The Battle of Ramadi in 2014 and 2015 is part of an ISIL offensive to capture all of the Anbar Province. Ramadi is one of the Iraqi Government's last strongholds in Anbar, after its success in a previous campaign. Although ISIL managed to capture much of the city; parts of it remain under the control of the Iraqi Government and its allies.
Ramadi is the capital of the Anbar Province, and it is one the biggest cities in Iraq. It was partially conquered by ISIL and its allies when fighting erupted in the Anbar Province. Following a counter-attack by government forces, the Iraqi Government recaptured most of the city by February 2014, and all of it by March 2014. The claim was repeated again in May, in which the Anbar Police Chief said that "most" of the city was under their control.
However, ISIL returned, and reportedly had a presence in Ramadi by October 2014. On October 16, "Wilayat Anbar", ISIL's name for its faction in the Anbar Province, published a series of photos showing its presence in Ramadi. It was stated that ISIL was in control of 60% of Ramadi, and that much of its southern districts and areas west and north of the city are contested or held by ISIL.
ISIL attack and Government counter-attack
The attack on Ramadi began after ISIL attacked the city from the east and from the west. They captured the village of Al Shujairiya, and fired at government buildings in the central part of the city. ISIL militants also pounded the city center with mortars, and used car bombs to try to weaken government forces in the area. Security forces and tribal fighters launched a counterattack, and stopped ISIL from advancing from ISIL-held parts of the city. 20 soldiers died as a result, and Government fighters called for reinforcements, and clashes continued in the city.
The next day, government fighters launched an operation to retake lost ground. The operation focused on recapturing the Sijariya neighborhood seized on Friday. One government official said that heavy fighting was continuing in the city, with both sides firing Mortars at each other.
Also, during a government counter-offensive, they discovered 25 dead men on the eastern edge of Ramadi from the Albu Fahd tribe, killed by ISIL. A tribal leader, Sheikh Rafie al-Fahdawi, said that there were possibly more than 25. The Ramadi-Habbaniya road was under ISIL control, but government forces helped aided tribal fighters who were battling with tanks to secure the area.
Heavy fighting continued on November 23. Fierce battles took place between Government forces and ISIL near the main government complex, which hosts the regional government and security headquarters. The battles were taking place about 1,000 feet away from the government complex. About 37 people were reported dead in the fighting, according to local authorities.
On November 24, ISIL was reportedly 150 km away from the city center, and government forces were reinforced with weapons from 5 planes that arrived in government-held areas of Ramadi. The heaviest fighting so far was occurring in downtown Ramadi, were the government complex is still held by Iraqi forces. ISIL seized the houses of Dulaimi tribe leaders, and used them as attack bases. One government official said ISIL had a presence "in the centre of Ramadi from the eastern side and have taken control of the al-Mu'allimin district and the Haouz area in the centre." Despite reported setbacks, Iraqi forces said the momentum was shifting in the favor of government forces. Iraqi forces, with the help the coalition airstrikes, managed to push back ISIL fighters in the city and take back a key military supply line. However, clashes continued in the eastern suburbs.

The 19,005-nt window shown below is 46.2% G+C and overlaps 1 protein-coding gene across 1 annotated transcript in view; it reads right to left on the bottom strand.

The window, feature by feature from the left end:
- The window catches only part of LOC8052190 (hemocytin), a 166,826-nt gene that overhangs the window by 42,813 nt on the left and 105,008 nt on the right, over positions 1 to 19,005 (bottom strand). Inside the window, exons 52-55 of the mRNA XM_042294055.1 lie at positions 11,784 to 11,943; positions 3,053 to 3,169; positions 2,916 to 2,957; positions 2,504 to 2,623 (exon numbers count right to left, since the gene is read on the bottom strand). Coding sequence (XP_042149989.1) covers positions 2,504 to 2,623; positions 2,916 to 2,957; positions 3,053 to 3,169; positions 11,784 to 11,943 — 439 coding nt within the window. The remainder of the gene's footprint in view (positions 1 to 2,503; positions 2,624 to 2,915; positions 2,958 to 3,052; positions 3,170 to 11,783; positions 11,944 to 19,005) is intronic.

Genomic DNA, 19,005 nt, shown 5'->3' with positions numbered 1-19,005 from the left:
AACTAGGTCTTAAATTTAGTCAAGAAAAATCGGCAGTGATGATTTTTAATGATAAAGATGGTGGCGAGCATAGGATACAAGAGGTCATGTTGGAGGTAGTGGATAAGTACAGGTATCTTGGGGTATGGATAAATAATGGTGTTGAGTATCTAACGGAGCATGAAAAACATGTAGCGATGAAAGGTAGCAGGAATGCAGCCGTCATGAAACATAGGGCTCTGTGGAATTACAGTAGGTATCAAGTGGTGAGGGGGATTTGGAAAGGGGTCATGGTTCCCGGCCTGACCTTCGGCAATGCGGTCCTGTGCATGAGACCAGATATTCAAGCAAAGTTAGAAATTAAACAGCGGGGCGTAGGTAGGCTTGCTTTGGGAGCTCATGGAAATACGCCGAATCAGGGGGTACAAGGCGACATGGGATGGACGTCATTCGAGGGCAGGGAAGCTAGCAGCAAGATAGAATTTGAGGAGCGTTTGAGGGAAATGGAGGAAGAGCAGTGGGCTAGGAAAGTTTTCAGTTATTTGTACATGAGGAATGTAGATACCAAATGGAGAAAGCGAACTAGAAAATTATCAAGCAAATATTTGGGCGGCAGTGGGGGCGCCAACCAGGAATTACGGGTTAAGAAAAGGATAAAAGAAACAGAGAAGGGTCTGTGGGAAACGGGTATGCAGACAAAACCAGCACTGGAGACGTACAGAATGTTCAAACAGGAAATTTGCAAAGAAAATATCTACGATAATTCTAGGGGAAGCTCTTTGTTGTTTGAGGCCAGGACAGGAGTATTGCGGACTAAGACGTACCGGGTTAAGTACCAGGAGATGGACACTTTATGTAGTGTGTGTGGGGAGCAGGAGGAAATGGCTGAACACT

On November 25, ISIL published a series of photos through Twitter that showed the fighting in Ramadi. Some showed that ISIL captured M113 armored personnel carriers, and used them to attack Iraqi forces and tribal fighters.
On November 26, Iraqi forces said they repelled an ISIL offensive on the government complex, and also that the militants suffered heavy losses. Iraqi forces, supported by tribal fighters and airstrikes, repelled other attacks as well. Setbacks were also reported for government forces, because during the night before, ISIL seized the Education Directorate and were less than 20 meters away from the complex. The Anbar Provincial Council issued a statement saying that the city could fall to ISIL within the next 24 hours. Col. Hamid Shandukh said that government forces were defending the compound, and the Governor of the Anbar Province said that "If we lose Anbar, that means we will lose Iraq. I will very soon be with the tribes and the security forces in Anbar to fight".
Continued ISIL assaults on Ramadi
Heavy fighting continued on November 29, mainly in the al-Hoz, Muallimin, and Bakr districts. A police major said that clashes had been going on for hours, and tribal leaders said they retook entrances that led to the al-Hoz district. They also said that if military airstrikes continued, then they may able to take complete control of Ramadi.
On December 2, Iraqi Security forces continued to repel attacks by ISIL forces on Ramadi. The attacks began when ISIL fighters tried to storm the city from three fronts, but tribal fighters in the northwestern Abu Risha fought back and repelled the assault. The clashes killed 10 ISIL militants and 2 Iraqi soldiers. Iraqi forces had prevented ISIL from reaching the government complex, as a result of airstrikes and increased security. However, Iraqi officials said that coalition airstrikes around the city had stopped. Despite that, the US said they hit an ISIL column near Ramadi, destroying a vehicle and a tactical unit.
On December 6, Iraqi forces foiled multiple ISIL attempts to capture the government complex.
On December 8, the Iraqi Army claimed they made major advances in the Anbar Province, and claimed that they killed 300 ISIL fighters in Ramadi. Advances were reportedly made in the Huz and Sajariyah districts. This was confirmed by the police chief of the Anbar Province, saying that colilition airstrikes destroyed many vehicles captured by ISIL.